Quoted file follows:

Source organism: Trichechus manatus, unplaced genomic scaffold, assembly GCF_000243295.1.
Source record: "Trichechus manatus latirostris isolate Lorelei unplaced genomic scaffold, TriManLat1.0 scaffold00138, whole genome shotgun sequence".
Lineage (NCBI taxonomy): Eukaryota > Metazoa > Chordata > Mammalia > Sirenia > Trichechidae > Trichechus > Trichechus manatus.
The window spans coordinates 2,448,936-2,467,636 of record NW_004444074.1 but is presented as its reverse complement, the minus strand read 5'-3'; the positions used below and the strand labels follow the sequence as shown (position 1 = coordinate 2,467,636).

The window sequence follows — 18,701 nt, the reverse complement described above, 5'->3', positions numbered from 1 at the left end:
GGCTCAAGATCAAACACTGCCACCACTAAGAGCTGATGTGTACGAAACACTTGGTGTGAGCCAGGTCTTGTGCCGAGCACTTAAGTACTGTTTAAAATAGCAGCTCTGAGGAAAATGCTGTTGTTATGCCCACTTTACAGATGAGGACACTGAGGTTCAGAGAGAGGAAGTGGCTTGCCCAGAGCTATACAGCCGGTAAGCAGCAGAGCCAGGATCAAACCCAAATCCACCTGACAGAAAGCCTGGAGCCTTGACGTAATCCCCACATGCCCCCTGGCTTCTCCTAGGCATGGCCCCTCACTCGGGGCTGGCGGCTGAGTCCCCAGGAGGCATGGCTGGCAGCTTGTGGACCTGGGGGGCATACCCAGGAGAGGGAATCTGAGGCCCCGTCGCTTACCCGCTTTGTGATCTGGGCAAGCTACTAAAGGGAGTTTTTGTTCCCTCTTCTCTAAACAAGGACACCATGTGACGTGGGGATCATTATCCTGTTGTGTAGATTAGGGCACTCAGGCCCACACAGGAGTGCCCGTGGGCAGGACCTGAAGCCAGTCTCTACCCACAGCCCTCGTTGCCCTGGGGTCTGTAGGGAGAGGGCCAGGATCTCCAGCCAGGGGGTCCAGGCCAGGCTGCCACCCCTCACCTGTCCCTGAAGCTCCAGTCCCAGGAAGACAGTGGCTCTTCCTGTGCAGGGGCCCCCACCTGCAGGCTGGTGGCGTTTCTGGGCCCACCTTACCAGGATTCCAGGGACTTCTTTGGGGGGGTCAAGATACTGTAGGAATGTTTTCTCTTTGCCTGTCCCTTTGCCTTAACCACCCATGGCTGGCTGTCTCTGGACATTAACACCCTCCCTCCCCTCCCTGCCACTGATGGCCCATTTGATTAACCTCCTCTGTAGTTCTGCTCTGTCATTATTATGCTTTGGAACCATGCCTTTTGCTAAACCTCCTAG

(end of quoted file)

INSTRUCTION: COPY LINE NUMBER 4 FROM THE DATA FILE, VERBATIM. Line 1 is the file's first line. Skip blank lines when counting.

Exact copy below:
The window spans coordinates 2,448,936-2,467,636 of record NW_004444074.1 but is presented as its reverse complement, the minus strand read 5'-3'; the positions used below and the strand labels follow the sequence as shown (position 1 = coordinate 2,467,636).